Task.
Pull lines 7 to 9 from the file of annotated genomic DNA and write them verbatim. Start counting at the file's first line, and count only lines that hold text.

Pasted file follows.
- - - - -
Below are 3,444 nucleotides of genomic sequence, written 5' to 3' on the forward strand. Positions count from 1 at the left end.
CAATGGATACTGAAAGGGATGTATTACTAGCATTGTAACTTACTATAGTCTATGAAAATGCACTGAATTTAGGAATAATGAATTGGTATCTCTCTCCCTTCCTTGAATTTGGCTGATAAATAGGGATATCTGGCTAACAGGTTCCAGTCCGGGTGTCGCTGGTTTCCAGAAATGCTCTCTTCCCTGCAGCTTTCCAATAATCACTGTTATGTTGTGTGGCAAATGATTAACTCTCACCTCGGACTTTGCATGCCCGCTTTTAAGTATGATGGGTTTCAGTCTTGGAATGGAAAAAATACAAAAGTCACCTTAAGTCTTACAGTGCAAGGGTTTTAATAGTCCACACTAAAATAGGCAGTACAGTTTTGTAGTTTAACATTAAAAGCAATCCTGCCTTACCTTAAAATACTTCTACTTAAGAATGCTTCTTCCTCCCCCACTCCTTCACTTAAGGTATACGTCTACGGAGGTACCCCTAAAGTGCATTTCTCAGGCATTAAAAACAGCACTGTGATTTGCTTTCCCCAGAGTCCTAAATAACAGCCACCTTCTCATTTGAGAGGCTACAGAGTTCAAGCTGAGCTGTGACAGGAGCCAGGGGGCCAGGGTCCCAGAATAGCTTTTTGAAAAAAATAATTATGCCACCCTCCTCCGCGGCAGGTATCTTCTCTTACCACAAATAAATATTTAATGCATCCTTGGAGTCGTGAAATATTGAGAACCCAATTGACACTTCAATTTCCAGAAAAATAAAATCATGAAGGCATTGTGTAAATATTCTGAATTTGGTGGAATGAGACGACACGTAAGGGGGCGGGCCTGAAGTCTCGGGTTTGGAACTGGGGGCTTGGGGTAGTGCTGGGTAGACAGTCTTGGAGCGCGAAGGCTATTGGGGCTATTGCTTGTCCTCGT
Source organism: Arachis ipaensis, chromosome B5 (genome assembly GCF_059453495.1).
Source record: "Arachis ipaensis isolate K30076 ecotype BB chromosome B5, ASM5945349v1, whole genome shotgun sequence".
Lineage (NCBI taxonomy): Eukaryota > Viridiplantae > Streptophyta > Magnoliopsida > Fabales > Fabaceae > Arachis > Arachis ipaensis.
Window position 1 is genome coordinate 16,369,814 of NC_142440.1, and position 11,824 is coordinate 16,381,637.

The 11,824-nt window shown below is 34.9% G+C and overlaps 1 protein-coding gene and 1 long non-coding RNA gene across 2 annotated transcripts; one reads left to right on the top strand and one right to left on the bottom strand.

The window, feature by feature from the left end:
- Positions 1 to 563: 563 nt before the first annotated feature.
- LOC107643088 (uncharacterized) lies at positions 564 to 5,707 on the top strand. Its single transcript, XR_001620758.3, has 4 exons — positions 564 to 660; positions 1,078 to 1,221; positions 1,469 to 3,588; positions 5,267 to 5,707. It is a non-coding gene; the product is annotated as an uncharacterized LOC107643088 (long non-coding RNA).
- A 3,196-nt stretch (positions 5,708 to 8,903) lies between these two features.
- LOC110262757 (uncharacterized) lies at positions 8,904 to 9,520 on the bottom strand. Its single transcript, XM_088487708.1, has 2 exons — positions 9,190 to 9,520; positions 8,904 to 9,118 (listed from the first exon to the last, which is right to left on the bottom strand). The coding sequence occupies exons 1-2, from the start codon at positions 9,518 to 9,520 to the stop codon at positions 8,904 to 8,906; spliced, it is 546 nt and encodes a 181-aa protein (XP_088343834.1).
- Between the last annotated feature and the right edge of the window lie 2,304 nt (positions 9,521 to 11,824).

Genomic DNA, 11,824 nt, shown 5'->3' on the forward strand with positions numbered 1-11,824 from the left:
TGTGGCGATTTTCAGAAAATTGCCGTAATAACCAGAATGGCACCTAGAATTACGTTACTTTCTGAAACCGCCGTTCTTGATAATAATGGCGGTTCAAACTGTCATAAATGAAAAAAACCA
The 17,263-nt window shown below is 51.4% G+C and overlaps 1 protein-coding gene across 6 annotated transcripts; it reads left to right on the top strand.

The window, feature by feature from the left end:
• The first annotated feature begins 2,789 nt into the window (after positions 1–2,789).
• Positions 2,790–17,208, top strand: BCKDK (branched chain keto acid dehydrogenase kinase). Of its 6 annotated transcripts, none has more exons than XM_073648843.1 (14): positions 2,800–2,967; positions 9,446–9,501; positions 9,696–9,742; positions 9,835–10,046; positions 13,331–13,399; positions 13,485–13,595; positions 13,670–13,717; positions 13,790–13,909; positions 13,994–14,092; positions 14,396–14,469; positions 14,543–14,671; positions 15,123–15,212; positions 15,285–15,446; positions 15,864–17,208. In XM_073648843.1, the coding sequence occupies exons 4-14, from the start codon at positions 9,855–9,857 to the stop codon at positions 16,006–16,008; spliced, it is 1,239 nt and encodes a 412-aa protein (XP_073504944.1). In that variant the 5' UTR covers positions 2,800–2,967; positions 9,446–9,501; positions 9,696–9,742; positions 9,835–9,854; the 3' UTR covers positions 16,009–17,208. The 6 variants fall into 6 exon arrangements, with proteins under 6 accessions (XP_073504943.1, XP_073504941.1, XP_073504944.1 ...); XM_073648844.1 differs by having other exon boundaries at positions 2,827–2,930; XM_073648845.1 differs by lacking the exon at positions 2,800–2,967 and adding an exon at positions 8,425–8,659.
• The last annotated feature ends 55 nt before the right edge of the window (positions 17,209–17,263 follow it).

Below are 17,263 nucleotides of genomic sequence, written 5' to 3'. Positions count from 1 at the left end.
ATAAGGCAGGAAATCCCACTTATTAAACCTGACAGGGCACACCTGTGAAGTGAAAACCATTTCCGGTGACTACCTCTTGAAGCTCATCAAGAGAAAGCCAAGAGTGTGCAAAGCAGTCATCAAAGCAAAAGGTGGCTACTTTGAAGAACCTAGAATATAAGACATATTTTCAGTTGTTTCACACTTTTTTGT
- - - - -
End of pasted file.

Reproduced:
The 11,824-nt window shown below is 34.9% G+C and overlaps 1 protein-coding gene and 1 long non-coding RNA gene across 2 annotated transcripts; one reads left to right on the top strand and one right to left on the bottom strand.

The window, feature by feature from the left end:
- Positions 1 to 563: 563 nt before the first annotated feature.